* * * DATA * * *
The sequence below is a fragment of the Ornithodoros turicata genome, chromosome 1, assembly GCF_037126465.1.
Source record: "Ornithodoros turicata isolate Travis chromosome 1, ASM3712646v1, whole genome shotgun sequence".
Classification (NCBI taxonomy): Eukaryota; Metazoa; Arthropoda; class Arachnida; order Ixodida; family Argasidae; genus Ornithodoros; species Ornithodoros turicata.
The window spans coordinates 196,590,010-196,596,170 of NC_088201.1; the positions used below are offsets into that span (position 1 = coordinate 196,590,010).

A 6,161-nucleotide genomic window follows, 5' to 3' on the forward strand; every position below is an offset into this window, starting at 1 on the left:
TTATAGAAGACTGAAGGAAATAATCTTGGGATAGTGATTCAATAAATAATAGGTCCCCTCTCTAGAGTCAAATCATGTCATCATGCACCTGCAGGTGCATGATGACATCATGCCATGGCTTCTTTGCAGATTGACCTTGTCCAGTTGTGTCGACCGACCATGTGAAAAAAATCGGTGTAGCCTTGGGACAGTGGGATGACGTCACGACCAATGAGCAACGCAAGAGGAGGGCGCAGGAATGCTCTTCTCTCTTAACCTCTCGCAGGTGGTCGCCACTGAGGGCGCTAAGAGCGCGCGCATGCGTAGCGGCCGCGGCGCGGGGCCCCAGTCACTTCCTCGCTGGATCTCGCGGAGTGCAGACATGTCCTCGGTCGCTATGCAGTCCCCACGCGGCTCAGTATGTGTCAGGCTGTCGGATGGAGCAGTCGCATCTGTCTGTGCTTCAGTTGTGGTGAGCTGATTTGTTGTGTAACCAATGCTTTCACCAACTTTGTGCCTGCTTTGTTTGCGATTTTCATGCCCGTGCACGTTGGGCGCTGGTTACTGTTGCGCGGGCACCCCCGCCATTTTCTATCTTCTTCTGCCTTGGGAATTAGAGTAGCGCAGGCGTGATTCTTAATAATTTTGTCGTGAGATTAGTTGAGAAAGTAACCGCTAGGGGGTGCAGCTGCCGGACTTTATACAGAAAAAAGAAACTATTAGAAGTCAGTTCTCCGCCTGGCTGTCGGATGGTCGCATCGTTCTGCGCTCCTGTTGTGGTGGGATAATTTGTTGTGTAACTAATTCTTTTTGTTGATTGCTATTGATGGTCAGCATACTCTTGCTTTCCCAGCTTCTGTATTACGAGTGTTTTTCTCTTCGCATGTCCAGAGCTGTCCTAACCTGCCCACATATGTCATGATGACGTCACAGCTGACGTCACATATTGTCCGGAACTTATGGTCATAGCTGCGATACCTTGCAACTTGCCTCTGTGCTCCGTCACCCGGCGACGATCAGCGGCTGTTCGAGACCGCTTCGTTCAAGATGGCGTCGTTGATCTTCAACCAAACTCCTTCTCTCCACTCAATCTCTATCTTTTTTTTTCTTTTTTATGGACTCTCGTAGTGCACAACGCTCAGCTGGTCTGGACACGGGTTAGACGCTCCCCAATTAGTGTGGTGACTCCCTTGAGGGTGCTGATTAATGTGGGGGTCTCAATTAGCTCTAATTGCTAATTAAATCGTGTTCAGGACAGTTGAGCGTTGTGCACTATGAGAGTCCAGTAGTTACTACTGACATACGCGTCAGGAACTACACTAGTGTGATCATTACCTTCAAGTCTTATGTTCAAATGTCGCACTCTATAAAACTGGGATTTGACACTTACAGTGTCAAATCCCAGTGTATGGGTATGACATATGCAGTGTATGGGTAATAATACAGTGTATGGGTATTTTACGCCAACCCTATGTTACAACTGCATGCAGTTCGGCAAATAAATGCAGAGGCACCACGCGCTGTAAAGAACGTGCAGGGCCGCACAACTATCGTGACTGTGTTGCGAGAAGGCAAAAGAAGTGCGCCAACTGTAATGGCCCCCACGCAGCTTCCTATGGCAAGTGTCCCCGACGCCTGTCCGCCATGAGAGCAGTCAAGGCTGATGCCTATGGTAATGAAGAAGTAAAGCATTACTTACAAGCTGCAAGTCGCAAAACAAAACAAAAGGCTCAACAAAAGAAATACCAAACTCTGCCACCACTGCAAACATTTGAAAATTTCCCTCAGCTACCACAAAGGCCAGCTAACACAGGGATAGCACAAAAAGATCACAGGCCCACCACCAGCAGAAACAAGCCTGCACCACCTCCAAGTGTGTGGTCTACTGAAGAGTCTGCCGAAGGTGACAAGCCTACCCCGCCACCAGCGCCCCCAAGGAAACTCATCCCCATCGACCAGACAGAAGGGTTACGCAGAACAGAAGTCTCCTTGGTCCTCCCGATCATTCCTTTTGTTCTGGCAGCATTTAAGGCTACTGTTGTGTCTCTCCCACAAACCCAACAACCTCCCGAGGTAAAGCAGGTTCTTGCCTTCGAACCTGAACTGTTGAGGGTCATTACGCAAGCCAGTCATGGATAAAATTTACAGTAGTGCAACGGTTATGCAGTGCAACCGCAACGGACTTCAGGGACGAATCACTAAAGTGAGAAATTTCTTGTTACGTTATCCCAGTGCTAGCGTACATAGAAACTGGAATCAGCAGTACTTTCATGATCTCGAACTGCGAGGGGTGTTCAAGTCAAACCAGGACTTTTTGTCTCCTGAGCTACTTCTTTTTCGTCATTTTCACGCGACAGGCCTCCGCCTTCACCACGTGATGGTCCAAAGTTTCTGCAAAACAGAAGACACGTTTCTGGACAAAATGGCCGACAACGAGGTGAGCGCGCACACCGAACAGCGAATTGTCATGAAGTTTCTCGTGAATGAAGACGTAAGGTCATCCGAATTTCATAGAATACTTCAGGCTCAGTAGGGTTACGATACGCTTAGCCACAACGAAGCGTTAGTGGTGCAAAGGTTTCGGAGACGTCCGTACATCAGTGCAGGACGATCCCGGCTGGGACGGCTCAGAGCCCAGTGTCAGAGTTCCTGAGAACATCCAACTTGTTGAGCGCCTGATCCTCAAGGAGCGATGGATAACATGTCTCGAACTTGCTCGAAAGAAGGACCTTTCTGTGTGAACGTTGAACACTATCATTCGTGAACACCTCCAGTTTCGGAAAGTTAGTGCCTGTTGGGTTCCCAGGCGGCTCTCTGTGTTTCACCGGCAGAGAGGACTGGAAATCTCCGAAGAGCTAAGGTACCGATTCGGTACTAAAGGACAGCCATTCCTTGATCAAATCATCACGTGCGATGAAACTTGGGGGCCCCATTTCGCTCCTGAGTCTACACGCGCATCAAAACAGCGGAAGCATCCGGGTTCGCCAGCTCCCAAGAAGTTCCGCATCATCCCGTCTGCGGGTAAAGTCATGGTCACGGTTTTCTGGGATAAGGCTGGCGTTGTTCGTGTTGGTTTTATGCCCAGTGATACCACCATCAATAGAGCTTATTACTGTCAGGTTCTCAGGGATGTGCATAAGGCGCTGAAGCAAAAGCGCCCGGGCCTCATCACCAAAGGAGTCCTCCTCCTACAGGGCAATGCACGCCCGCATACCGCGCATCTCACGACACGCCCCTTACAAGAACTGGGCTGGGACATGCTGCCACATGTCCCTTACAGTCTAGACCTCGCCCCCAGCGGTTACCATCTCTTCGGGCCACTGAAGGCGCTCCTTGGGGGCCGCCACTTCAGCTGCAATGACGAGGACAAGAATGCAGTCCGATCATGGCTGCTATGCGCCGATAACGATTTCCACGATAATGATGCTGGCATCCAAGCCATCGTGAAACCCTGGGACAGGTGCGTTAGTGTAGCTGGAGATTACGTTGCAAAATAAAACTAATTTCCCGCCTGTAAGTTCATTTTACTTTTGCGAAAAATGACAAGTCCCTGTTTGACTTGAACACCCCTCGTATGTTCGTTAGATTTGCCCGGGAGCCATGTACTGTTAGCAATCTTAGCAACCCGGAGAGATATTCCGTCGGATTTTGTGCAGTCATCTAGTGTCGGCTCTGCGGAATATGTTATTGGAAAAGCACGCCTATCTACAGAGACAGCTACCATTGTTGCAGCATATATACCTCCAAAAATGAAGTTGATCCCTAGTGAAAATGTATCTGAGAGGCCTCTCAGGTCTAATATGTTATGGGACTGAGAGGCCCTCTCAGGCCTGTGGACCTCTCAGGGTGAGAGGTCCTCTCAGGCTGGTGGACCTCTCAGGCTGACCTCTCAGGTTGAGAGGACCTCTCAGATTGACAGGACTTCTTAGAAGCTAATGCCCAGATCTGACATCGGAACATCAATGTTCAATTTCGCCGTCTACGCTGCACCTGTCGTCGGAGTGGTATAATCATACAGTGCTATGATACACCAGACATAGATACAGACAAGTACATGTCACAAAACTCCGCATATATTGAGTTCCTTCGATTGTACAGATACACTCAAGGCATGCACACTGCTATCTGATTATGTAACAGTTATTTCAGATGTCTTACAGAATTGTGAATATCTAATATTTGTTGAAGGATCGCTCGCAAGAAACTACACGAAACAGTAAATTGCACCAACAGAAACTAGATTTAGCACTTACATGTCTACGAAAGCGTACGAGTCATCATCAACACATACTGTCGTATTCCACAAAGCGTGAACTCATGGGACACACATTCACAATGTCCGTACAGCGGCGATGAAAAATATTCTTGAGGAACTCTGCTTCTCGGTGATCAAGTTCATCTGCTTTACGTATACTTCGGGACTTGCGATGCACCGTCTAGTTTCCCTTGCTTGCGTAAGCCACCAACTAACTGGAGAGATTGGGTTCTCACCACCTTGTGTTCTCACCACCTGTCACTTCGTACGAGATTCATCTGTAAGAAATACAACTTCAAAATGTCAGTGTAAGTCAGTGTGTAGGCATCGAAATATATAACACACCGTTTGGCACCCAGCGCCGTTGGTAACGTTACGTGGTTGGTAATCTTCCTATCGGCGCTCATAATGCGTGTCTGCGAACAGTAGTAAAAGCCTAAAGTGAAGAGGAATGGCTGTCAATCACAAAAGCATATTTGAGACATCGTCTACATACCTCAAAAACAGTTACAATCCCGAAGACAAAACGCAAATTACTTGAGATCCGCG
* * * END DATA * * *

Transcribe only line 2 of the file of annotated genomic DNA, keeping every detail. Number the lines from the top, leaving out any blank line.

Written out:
Source record: "Ornithodoros turicata isolate Travis chromosome 1, ASM3712646v1, whole genome shotgun sequence".